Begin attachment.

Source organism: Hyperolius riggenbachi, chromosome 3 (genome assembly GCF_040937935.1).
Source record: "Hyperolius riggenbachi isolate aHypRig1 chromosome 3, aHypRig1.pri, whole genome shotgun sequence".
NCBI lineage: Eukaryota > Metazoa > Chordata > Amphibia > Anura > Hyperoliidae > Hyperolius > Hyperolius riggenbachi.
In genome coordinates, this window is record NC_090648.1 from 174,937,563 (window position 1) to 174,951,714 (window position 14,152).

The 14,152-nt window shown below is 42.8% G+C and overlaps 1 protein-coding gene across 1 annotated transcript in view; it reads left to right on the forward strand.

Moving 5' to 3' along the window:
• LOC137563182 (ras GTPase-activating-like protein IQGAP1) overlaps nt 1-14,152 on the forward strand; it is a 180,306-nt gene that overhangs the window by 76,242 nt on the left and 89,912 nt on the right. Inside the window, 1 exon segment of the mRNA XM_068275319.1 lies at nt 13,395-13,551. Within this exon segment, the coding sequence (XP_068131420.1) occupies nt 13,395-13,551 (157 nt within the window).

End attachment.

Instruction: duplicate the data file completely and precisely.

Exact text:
Source organism: Hyperolius riggenbachi, chromosome 3 (genome assembly GCF_040937935.1).
Source record: "Hyperolius riggenbachi isolate aHypRig1 chromosome 3, aHypRig1.pri, whole genome shotgun sequence".
NCBI lineage: Eukaryota > Metazoa > Chordata > Amphibia > Anura > Hyperoliidae > Hyperolius > Hyperolius riggenbachi.
In genome coordinates, this window is record NC_090648.1 from 174,937,563 (window position 1) to 174,951,714 (window position 14,152).

The 14,152-nt window shown below is 42.8% G+C and overlaps 1 protein-coding gene across 1 annotated transcript in view; it reads left to right on the forward strand.

Moving 5' to 3' along the window:
• LOC137563182 (ras GTPase-activating-like protein IQGAP1) overlaps nt 1-14,152 on the forward strand; it is a 180,306-nt gene that overhangs the window by 76,242 nt on the left and 89,912 nt on the right. Inside the window, 1 exon segment of the mRNA XM_068275319.1 lies at nt 13,395-13,551. Within this exon segment, the coding sequence (XP_068131420.1) occupies nt 13,395-13,551 (157 nt within the window).